The Guilty: Michael Kitchen: Caroline Catz: drinking coffee 3The Guilty: Michael Kitchen: Caroline Catz: drinking coffee 4

The letter Annie Lennox received reminds me of Michael Kitchen’s infamous coffee shop encounter that was so amusingly recounted by Honeysuckle Weeks for the Daily Mail:

More from Stephen Lacey’s essay, “The Blitz Detective”,
Chapter 7 in Contemporary British Television Crime Drama: Cops on the Box:

Foyle's War: War Games: Michael Kitchen: watching1
Foyle's War: War Games: Michael Kitchen: watching2
Foyle's War: War Games: Michael Kitchen: watching3

Foyle silently observing Simon Walker.

The scenes with Foyle and Guy Spencer are particularly powerful examples of Michael Kitchen’s “facial expressivity…conveying what is felt in the act of repressing feeling”.

Out of Africa: Michael Kitchen: Meryl Streep: perfume scene 1
Out of Africa: Michael Kitchen: Meryl Streep: perfume scene 2
Out of Africa: Michael Kitchen: Meryl Streep: perfume scene 3
Out of Africa: Michael Kitchen: Meryl Streep: perfume scene 4
Out of Africa: Michael Kitchen: Meryl Streep: perfume scene 5
Out of Africa: Michael Kitchen: Meryl Streep: perfume scene 6
Out of Africa: Michael Kitchen: Meryl Streep: perfume scene 7

From the TCM forums:

Peter Capaldi plays the communist leader Foyle is ordered to investigate in A War of Nerves. Who will be the next Doctor Who? Came across some discussion from 1996 about how Michael Kitchen would have made a good Doctor.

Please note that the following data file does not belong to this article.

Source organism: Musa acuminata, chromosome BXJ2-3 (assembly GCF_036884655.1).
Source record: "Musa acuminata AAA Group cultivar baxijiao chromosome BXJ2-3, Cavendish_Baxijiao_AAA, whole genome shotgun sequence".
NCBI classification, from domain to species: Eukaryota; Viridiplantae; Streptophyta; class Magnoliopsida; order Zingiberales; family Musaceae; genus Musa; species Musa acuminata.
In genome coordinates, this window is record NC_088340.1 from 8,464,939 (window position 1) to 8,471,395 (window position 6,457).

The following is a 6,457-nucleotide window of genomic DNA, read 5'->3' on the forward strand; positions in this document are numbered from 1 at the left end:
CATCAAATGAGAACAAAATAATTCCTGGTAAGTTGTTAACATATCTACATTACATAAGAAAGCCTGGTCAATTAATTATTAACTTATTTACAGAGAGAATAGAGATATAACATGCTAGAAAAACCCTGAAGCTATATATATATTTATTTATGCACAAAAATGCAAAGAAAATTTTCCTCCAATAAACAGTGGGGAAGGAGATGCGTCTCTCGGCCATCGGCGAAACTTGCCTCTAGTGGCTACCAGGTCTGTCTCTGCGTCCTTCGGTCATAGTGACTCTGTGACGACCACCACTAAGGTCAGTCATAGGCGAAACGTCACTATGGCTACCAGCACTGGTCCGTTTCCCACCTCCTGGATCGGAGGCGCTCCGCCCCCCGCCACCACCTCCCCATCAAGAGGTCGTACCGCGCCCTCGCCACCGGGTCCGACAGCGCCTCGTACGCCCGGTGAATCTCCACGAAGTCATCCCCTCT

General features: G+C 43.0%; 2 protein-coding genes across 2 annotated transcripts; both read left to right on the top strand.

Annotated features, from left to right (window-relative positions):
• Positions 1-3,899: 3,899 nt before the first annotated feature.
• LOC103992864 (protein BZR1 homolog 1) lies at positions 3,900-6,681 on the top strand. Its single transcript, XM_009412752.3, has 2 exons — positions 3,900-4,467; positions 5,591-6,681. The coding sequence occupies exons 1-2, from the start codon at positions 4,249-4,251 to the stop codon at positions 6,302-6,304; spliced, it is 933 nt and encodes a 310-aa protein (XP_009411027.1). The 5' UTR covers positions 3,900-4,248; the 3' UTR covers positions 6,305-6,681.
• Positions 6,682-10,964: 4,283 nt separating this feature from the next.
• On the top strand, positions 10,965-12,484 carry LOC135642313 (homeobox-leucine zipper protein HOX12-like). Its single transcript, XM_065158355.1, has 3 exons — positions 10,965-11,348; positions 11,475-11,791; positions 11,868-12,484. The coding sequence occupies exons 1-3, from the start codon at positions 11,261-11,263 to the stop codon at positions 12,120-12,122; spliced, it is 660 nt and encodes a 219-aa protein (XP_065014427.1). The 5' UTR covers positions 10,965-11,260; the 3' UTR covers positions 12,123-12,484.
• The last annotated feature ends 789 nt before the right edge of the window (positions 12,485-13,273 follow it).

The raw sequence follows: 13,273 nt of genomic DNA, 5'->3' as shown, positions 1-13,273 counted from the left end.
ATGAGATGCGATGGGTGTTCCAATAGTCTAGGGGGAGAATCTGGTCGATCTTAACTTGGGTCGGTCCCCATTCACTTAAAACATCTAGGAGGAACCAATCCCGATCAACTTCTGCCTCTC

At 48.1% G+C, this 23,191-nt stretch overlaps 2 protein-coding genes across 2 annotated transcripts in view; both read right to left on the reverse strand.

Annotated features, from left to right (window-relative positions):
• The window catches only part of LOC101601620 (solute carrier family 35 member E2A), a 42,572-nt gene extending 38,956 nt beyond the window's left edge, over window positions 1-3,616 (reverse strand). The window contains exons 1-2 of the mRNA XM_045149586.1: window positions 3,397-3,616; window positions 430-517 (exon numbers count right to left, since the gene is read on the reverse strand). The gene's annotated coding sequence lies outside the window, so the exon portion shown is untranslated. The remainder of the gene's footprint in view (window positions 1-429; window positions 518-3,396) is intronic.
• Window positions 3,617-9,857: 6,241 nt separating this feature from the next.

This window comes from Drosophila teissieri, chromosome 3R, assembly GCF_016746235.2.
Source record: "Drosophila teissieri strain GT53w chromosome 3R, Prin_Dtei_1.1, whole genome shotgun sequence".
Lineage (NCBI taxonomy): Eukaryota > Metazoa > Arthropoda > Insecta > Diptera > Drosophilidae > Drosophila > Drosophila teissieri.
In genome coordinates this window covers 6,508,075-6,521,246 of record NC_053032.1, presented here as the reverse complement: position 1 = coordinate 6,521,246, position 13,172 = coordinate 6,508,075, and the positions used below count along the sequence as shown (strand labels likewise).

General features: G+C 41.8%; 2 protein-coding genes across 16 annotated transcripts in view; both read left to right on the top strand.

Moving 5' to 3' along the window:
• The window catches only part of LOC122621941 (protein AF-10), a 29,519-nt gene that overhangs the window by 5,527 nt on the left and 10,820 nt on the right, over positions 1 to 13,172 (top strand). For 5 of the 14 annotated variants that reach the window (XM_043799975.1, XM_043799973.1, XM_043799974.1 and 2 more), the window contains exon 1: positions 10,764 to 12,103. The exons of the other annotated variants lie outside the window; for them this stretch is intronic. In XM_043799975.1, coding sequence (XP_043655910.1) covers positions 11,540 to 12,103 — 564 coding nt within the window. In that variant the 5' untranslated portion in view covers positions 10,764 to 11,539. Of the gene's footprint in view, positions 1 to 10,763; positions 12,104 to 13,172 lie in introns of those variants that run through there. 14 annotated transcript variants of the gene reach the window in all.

First I’ve heard of Their Finest. The upcoming film adaptation sounds good. Too bad quietly devastating MK isn’t in it.

Catching up on S5 of Suits and surprised to find a Foyle’s War alum has joined the cast. Who can forget Christina Cole as Violet, Andrew’s fresh conquest who belatedly comes to realize that she has divulged details of her love life to none other than her presumed fiance’s father? Love Michael Kitchen’s reaction in frame 4.

I had a scene with Michael when he interrogates me… Michael gave me lots of tips on the language and he was fantastic to work with.  – Christina Cole (Violet); FW press pack

Six weeks after Freud aired, Michael Kitchen could be seen live on stage playing a very different role in Tom Stoppard’s new work, Rough Crossing.

Two playwrights and collaborators, the composer and most of the cast of a musical comedy destined for Broadway are trying to finish and rehearse the play while crossing from Southampton via Cherbourg, to New York. – The Guide to World Drama

The play was deemed a big disappointment by most critics, but MK was singled out for his comedic chops. From Christopher Edwards’s review in The Spectator:

Next we move to the rehearsal of Turai’s and Gal’s monstrously bad musical comedy involving upper-class jewel thieves redeemed by the love of good women who play ping-pong. This may not be exactly correct but this is all part of the joke. No one really understands what the musical is about, thus enabling Stoppard to introduce his best idea in the form of a land-lubber waiter who grows in stature until he becomes a sort of one-man deus ex machina. He starts with comic misnomers, e.g. calling the funnels chimneys and the bridge the balcony; he initiates a routine which deprives Turai, on about half a dozen occasions, of a much needed brandy which he knocks back himself. Gradually he finds his sea legs when all about are losing theirs, and reveals a formidable grasp of the plot, unavailable even to those who composed it. Michael Kitchen’s performance is very funny, in particular his matter-of-fact plot synopsis of the ludicrously tangled business surrounding the jewel thief…